IT is not improbable that the slow progress made by railways in public estimation was, in a considerable measure, due to the comparative want of success which had attended the first projects.  We do not refer to the tram-roads and railroads which connected the collieries and iron-works with the shipping-places.  These were found convenient and economical, and their use became general in Durham and Northumberland, in South Wales, in Scotland, and throughout the colliery districts.  But none of these were public railways.  Though the Merthyr Tydvil Tram-road, the Sirhoway Railroad, and others in South Wales, were constructed under the powers of special acts, they were exclusively used for the private purposes of the coal-owners and iron-masters at whose expense they were made. [p.216]

    The first public Railway Act was that passed in 1801, authorizing the construction of a line from Wandsworth to Croydon, under the name of "The Surrey Iron Railway."  By a subsequent act, powers were obtained to extend the line to Reigate, with a branch to Godstone.  The object of this railway was to furnish a more ready means for the transport of coal and merchandise from the Thames to the districts of south London, and at the same time to enable the lime-burners and proprietors of stone-quarries to send the lime and stone to London.  With this object, the railroad was connected with a dock or basin in Wandsworth Creek capable of containing thirty barges, with an entrance lock into the Thames.

    The works had scarcely been commenced ere the company got into difficulties, but eventually 26 miles of iron-way were constructed and opened for traffic.  Any person was then at liberty to put wagons on the line, and to carry goods within the prescribed rates, the wagons being worked by horses, mules, and donkeys.  Notwithstanding the very sanguine expectations which were early formed as to the paying qualities of this railway, it never realized any adequate profit to the owners.  But it continued to be worked, principally by donkeys for the sake of cheapness, down to the passing of the act for constructing the London and Brighton line in 1837, when the proprietors disposed of their undertaking to the new company.  The line was accordingly dismantled; the stone blocks and rails were taken up and sold; and all that remains of the Wandsworth, Croydon, and Merstham Railway is the track still observable to the south of Croydon, along Smitham Bottom, nearly parallel with the line of the present Brighton Railway, and an occasional cutting and embankment, which still mark the route of this first public railway.

    The want of success of this undertaking doubtless had the effect of deterring projectors from embarking in any similar enterprise.  If a line of the sort could not succeed near London, it was thought improbable that it should succeed anywhere else.  The Croydon and Merstham line was a beacon to warn capitalists against embarking in railways, and many years passed before another was ventured upon.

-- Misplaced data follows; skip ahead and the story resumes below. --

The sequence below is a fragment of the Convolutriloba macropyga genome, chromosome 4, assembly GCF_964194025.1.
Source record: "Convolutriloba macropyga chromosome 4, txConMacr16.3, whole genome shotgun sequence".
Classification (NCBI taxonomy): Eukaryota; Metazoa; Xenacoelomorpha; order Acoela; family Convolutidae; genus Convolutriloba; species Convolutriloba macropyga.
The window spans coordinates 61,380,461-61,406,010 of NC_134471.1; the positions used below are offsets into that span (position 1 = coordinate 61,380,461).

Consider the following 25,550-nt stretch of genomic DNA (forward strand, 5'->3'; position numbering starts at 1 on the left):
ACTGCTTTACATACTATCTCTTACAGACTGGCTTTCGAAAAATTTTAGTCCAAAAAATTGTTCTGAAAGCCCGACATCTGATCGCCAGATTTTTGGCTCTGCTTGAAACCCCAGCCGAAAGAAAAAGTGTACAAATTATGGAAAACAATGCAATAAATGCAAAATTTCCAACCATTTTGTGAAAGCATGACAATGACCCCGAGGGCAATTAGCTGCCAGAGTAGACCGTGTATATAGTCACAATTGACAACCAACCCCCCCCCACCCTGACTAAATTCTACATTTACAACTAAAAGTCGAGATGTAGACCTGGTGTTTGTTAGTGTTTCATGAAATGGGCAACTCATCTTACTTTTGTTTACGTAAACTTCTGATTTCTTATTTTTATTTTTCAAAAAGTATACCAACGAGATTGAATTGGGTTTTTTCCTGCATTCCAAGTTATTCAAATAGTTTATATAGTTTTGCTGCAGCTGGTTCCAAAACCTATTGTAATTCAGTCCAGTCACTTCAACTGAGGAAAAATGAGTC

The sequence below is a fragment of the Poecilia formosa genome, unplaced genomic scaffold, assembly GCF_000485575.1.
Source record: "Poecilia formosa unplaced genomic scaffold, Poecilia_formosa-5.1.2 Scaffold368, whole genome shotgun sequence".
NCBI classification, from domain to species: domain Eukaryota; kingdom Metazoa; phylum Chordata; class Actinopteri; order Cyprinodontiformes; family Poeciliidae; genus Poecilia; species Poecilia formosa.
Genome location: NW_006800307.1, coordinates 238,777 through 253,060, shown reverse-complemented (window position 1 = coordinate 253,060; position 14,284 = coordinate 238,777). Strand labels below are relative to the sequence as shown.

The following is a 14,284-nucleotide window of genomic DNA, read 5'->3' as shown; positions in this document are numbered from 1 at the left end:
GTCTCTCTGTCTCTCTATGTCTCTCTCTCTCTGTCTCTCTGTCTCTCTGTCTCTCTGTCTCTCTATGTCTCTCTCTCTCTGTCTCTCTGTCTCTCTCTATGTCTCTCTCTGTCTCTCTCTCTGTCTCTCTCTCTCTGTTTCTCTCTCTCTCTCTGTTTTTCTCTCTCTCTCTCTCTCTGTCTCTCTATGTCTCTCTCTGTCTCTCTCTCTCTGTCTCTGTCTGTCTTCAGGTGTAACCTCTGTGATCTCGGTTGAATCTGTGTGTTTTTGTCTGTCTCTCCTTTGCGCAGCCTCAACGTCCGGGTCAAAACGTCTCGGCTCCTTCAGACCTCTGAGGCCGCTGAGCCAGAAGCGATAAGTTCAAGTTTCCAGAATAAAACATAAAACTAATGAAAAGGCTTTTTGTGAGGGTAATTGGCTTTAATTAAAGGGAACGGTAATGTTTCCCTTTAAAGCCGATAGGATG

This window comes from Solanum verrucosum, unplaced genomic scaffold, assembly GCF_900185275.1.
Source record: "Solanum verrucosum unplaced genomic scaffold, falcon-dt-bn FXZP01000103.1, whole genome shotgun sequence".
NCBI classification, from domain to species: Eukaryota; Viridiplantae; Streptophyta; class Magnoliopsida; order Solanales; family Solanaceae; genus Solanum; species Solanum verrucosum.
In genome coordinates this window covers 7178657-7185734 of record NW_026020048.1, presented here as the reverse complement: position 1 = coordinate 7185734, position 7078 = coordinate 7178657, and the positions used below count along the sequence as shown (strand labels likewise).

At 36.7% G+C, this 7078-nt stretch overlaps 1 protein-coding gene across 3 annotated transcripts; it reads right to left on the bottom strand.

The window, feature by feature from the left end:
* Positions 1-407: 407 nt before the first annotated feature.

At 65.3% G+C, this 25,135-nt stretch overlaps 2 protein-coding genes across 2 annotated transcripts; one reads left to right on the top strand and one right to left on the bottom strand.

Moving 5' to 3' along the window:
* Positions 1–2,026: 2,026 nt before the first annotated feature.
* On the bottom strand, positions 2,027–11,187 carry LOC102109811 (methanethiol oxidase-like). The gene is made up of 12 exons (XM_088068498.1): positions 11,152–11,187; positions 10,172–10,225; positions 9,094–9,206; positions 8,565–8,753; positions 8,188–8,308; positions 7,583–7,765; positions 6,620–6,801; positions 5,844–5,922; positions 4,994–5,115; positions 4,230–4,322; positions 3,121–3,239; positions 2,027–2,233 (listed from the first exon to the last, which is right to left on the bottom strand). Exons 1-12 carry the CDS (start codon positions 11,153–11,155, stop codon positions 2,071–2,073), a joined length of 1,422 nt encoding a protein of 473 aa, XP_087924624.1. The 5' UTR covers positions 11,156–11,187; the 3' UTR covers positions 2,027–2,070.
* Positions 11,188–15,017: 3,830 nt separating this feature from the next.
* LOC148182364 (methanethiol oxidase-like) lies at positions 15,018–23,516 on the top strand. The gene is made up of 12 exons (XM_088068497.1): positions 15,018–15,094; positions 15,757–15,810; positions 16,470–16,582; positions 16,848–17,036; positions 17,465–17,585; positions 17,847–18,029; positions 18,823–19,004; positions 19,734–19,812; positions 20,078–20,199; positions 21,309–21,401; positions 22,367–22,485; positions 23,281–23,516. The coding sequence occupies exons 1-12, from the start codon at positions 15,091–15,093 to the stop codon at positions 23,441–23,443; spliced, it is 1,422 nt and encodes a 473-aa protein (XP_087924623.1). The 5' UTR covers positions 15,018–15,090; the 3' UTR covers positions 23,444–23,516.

Sir Richard Phillips was one of the few who early recognized the important uses of the locomotive and its employment on a large scale for the haulage of goods and passengers by railway.  In his "Morning Walk to Kew" he crossed the line of the Wandsworth and Croydon Railway, when the idea seems to have occurred to him, as it afterwards did to Thomas Gray, that in the locomotive and the railway were to be found the germs of a great and peaceful social revolution:

    "I found delight," said Sir Richard, in his book published in 1813,

"in witnessing at Wandsworth the economy of horse labour on the iron railway.  Yet a heavy sigh escaped me as I thought of the inconceivable millions of money which have been spent about Malta, four or five of which might have been the means of extending double lines of iron railway from London to Edinburgh, Glasgow, Holyhead, Milford, Falmouth, Yarmouth, Dover, and Portsmouth.  A reward of a single thousand would have supplied coaches and other vehicles, of various degrees of speed, with the best tackle for readily turning out; and we might, ere this, have witnessed our mail-coaches running at the rate of ten miles an hour drawn by a single horse, or impelled fifteen miles an hour by Blenkinsop's steam-engine.  Such would have been a legitimate motive for over-stepping the income of a nation, and the completion of so great and useful a work would have afforded rational ground for public triumph in general jubilee."